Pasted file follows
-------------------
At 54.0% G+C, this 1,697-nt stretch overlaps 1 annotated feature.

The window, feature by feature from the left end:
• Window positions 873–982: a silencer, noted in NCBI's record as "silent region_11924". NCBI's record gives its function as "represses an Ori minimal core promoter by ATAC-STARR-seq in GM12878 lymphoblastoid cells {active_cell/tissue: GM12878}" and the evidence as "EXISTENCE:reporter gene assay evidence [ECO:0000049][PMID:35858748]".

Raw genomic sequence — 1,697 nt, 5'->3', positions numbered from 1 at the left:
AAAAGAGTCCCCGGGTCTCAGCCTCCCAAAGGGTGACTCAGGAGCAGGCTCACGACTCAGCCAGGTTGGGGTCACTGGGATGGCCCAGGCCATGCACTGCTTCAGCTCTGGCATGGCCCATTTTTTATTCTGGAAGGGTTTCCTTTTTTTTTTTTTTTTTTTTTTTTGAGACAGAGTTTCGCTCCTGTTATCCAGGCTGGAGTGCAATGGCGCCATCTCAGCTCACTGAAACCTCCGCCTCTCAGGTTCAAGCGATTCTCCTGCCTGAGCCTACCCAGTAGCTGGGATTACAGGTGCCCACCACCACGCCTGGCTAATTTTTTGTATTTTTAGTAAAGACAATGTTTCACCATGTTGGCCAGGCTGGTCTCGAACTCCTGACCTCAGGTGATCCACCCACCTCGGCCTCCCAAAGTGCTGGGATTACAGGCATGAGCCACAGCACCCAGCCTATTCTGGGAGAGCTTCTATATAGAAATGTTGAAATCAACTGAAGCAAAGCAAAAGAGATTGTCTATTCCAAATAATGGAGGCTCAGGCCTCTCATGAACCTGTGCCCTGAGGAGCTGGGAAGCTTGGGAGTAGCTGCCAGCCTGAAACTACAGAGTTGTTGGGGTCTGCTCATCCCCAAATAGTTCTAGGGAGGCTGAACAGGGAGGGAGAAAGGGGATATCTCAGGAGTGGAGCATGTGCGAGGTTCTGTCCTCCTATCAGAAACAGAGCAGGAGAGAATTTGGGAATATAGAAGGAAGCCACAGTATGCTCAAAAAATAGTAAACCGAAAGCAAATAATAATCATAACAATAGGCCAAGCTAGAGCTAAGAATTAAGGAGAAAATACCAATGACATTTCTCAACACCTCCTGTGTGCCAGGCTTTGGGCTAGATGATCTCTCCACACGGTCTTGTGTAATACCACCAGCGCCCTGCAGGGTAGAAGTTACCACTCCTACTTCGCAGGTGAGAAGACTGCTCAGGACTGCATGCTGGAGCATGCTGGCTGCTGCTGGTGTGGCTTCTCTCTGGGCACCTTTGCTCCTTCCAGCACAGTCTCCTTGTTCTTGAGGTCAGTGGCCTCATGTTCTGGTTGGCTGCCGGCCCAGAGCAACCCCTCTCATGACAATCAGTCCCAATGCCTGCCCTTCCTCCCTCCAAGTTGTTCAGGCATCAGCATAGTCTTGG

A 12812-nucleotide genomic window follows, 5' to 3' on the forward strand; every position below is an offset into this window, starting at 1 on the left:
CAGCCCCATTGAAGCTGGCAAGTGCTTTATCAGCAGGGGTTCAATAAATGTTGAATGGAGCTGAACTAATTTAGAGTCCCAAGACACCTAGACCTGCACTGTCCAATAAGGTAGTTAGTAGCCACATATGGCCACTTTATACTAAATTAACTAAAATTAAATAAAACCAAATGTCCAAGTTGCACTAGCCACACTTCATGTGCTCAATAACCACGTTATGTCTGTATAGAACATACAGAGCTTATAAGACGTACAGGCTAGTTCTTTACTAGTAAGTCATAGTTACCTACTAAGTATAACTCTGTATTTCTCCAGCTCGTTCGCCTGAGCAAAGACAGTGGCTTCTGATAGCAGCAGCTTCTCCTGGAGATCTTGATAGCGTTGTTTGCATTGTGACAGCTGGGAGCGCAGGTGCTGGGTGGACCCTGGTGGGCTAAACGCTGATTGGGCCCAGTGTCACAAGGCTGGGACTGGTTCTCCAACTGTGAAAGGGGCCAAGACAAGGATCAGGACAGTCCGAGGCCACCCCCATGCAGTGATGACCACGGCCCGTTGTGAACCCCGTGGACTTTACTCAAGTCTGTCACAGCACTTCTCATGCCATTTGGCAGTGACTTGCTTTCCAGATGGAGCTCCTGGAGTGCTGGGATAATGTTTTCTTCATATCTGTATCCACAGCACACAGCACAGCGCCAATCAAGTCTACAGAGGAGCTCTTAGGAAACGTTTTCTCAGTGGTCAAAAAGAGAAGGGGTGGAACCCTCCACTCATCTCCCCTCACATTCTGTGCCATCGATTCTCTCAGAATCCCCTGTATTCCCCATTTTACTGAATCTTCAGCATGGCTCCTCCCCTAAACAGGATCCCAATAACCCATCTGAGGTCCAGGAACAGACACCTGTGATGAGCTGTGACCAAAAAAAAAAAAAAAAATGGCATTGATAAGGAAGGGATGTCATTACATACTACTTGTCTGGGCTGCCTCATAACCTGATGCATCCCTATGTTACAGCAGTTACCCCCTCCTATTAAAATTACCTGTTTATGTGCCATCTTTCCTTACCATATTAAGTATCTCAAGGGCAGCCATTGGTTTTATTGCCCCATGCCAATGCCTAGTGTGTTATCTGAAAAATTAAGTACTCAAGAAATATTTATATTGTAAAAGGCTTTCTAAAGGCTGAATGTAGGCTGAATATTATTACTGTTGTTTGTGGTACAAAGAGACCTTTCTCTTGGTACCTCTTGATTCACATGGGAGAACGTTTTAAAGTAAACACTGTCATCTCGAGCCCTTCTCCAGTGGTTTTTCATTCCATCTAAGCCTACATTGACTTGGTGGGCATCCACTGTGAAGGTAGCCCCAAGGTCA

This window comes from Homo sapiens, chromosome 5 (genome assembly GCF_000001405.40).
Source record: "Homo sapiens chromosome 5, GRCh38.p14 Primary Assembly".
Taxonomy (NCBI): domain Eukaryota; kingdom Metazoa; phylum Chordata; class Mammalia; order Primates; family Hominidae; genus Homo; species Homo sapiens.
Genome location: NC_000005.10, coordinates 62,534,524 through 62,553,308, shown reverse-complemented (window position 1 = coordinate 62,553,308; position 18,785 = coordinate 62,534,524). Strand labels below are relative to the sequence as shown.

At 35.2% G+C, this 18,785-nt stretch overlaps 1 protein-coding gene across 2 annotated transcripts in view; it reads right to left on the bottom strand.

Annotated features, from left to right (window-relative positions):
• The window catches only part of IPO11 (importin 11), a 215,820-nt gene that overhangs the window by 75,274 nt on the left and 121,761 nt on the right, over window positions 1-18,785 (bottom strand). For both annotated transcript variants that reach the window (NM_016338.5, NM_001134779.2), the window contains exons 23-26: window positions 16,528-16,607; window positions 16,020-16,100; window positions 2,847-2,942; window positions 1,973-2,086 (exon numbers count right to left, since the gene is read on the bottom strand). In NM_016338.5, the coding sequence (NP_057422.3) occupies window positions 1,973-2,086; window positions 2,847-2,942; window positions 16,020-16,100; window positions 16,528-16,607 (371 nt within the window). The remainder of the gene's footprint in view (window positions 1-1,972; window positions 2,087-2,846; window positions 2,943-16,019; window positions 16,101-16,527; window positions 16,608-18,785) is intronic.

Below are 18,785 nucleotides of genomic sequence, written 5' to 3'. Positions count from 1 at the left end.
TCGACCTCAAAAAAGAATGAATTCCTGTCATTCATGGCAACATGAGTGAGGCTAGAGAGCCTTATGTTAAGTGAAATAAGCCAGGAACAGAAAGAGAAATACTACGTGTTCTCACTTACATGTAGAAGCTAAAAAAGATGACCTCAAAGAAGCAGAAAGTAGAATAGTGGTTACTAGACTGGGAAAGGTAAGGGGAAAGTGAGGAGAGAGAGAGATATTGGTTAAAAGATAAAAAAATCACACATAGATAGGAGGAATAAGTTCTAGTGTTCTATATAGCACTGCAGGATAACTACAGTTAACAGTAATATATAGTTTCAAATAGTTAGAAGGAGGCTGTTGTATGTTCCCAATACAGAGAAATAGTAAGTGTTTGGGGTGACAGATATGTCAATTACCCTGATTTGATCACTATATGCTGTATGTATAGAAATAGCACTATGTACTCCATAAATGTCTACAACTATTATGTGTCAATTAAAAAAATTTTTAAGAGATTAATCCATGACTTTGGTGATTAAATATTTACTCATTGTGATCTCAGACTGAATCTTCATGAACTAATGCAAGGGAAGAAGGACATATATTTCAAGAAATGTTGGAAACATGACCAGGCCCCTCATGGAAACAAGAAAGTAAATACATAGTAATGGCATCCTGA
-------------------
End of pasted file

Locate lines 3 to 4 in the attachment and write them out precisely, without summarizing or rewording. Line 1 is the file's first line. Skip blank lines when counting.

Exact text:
• Window positions 873–982: a silencer, noted in NCBI's record as "silent region_11924". NCBI's record gives its function as "represses an Ori minimal core promoter by ATAC-STARR-seq in GM12878 lymphoblastoid cells {active_cell/tissue: GM12878}" and the evidence as "EXISTENCE:reporter gene assay evidence [ECO:0000049][PMID:35858748]".

Raw genomic sequence — 1,697 nt, 5'->3', positions numbered from 1 at the left: